More times than not, the offense has come out of the gate flat, relying heavily on the defense to keep them in games until they locate their mojo. While the Jet defense has been solid for the majority of the season, getting key stops when needed, they have certainly had their moments. Last night was one of those moments, giving up a total of 405 yards to the Patriots’ offense, 304 coming through the air. It is unlikely that Mike Pettine’s defense will turn in another performance like that this season, but there are some definite issues that need to get corrected.
If anything, the brash beating in New England definitely served as more of a severe exploitation of the Jet’s defensive holes than a fluke or aberration. The unit’s two-biggest weaknesses, lack of a consistent pass rush and a severe susceptibility to the interior passing game, were brought to light by Belichick and his staff. Brady had all day to sit back in the pocket and pick apart the Jets secondary. Jet defensive backs and linebackers were a step-slow in coverage all night, looking just as flat and uninspired as their offensive counterparts.

The pass defense which was once seen as the ultimate strength of the unit, leading the league in nearly every statistical category a season ago, has developed into the Achilles hell of the defense. With the additions of Antonio Cromartie, Kyle Wilson, and Brodney Pool this past offseason, the secondary has taken a definite step back, instead of the expected mammoth leap towards invincibility.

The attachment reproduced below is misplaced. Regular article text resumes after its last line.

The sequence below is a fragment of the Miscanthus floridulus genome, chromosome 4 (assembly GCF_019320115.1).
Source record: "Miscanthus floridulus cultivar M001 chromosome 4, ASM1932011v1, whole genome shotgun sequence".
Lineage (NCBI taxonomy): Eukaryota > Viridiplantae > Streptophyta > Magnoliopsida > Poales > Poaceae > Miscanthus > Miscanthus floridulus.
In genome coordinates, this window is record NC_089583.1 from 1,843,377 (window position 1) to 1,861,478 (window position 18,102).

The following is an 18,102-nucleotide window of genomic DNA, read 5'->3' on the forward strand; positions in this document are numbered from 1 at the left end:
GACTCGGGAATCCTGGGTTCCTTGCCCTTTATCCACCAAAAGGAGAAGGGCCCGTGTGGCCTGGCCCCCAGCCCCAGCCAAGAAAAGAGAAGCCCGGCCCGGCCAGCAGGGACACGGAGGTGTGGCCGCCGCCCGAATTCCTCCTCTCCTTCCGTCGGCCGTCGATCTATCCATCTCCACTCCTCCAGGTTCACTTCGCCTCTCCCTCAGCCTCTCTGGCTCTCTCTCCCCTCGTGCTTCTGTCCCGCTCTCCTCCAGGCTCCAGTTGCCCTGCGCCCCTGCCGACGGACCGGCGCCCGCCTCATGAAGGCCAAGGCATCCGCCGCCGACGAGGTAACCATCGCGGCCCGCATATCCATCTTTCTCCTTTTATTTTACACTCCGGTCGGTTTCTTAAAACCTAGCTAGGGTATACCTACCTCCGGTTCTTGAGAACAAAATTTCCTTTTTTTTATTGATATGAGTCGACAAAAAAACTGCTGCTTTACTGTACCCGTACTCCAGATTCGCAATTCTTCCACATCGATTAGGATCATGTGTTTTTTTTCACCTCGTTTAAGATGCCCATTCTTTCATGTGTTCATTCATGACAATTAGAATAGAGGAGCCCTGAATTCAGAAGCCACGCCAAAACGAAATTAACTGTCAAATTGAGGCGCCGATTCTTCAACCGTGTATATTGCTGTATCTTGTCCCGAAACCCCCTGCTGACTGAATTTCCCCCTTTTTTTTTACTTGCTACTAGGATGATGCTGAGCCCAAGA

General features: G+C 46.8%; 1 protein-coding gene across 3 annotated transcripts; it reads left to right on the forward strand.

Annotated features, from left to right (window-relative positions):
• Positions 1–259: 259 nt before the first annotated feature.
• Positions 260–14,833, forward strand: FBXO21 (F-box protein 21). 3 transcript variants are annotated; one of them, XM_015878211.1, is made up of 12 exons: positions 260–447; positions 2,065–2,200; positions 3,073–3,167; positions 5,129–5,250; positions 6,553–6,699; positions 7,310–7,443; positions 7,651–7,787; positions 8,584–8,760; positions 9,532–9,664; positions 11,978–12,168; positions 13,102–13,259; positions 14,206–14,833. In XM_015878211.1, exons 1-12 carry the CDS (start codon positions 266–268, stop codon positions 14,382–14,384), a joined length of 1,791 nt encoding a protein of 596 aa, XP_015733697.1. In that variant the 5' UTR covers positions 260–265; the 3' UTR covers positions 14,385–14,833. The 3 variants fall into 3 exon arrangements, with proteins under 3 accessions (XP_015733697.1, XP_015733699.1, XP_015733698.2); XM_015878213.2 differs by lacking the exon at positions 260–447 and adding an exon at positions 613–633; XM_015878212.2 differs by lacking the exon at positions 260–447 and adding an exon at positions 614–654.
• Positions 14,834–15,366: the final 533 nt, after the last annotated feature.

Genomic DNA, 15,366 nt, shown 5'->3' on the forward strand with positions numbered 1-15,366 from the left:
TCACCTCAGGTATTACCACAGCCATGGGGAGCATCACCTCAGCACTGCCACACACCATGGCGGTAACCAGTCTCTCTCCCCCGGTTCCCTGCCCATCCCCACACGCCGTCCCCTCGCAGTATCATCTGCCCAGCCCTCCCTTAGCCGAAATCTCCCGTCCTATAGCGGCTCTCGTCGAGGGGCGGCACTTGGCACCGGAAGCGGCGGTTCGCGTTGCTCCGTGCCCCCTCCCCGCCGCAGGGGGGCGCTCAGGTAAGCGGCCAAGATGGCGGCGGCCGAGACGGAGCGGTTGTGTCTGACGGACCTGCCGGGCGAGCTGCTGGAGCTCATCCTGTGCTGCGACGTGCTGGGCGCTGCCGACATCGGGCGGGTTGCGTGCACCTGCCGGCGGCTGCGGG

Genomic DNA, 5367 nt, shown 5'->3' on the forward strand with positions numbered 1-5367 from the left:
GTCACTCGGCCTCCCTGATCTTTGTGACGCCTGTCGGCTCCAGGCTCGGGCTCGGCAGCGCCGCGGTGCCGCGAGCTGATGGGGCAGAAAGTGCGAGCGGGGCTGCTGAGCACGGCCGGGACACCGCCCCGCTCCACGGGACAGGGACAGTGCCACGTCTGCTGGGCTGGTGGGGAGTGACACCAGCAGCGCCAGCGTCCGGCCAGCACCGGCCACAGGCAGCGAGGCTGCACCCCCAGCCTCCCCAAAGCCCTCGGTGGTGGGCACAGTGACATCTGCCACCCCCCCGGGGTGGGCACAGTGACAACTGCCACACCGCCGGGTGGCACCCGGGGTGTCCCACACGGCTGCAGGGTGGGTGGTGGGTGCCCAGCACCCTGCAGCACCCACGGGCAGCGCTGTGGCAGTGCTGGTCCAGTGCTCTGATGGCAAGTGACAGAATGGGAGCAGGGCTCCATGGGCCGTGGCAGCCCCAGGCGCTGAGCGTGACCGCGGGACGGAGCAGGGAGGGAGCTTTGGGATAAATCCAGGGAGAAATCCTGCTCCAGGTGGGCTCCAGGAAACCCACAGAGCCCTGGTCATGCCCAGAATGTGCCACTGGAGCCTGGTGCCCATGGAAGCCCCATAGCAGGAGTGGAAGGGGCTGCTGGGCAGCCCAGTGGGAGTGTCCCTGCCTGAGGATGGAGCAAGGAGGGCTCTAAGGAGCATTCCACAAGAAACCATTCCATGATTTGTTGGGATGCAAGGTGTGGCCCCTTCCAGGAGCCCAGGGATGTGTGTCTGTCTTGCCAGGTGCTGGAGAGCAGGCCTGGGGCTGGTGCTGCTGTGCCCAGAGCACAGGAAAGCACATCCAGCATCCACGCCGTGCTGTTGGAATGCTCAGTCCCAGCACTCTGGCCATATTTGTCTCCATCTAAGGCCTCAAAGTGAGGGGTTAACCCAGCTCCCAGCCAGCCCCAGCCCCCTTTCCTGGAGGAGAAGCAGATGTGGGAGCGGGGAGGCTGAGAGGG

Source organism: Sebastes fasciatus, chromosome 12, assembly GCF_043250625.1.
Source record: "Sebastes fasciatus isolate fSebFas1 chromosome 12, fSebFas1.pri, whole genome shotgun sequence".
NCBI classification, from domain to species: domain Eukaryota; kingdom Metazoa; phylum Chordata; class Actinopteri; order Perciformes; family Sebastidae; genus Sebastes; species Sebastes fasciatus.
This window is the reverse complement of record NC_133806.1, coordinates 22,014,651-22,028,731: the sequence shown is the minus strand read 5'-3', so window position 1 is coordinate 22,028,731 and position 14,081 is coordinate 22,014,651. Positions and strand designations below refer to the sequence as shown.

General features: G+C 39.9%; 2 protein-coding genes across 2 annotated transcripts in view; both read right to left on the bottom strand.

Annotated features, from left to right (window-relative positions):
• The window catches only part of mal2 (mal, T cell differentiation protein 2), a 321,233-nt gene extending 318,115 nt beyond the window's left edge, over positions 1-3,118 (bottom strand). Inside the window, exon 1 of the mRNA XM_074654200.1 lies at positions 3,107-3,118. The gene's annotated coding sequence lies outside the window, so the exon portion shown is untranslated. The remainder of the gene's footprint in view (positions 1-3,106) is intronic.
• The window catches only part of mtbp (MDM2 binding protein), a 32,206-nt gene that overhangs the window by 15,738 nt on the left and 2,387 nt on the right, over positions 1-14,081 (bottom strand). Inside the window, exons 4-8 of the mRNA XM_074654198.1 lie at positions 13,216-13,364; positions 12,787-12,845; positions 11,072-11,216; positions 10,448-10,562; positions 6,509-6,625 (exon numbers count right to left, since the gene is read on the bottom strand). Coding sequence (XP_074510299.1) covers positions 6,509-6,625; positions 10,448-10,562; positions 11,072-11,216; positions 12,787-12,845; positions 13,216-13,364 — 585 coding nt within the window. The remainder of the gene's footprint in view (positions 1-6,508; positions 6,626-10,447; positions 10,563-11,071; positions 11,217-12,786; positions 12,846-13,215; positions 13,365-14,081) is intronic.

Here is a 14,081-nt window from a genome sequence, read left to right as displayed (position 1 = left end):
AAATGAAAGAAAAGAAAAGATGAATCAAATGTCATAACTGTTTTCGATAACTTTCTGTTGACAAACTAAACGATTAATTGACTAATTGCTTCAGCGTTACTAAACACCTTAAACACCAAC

The unit which surrendered all of 8 passing touchdowns in 2009, has already given up 19 this season. Another problem has been an inability to create turnovers, as the Jets have only intercepted 7 passes in 2010, tied for second-worst in the NFL. They are also allowing nearly 65 more yards through the air per game in 2010 (218.4) than 2009 (153.7).

Part of the problem has been injuries (Darrelle Revis and now Jim Leonhard). Most of the problem stems from simple inconsistency. Cromartie, who has shown flashes of brilliance at times, has looked as clueless as rookie Kyle Wilson in other instances. With Leonhard, the signal-caller and veteran brain of the secondary now likely shelved for the rest of the season, the secondary must somehow find a way to schematically and emotionally overcome that void.

The sleepwalking has lasted long enough, on both sides of the ball for the New York Jets. If their Monday Night embarrassment isn’t enough to wake them up, nothing will. They’ve seemingly waited three quarters of a season to play truly motivated, inspired football for 60 minutes and it certainly won’t get much easier for this team, from this point forward.

New York closes the regular season with road stops in Chicago and Pittsburgh sandwiched between home division tilts against Miami and Buffalo, respectively. While two wins probably guarantees a playoff berth, the Jets would like to secure themselves at least one home playoff game at the New Meadowlands Stadium. Such a feat would likely require three wins or even a highly improbable clean sweep of their final four games.

If there was ever a time to start playing your best ball of the season, it is now for these Jets. It’s either wake up now or be resigned to winter hibernation.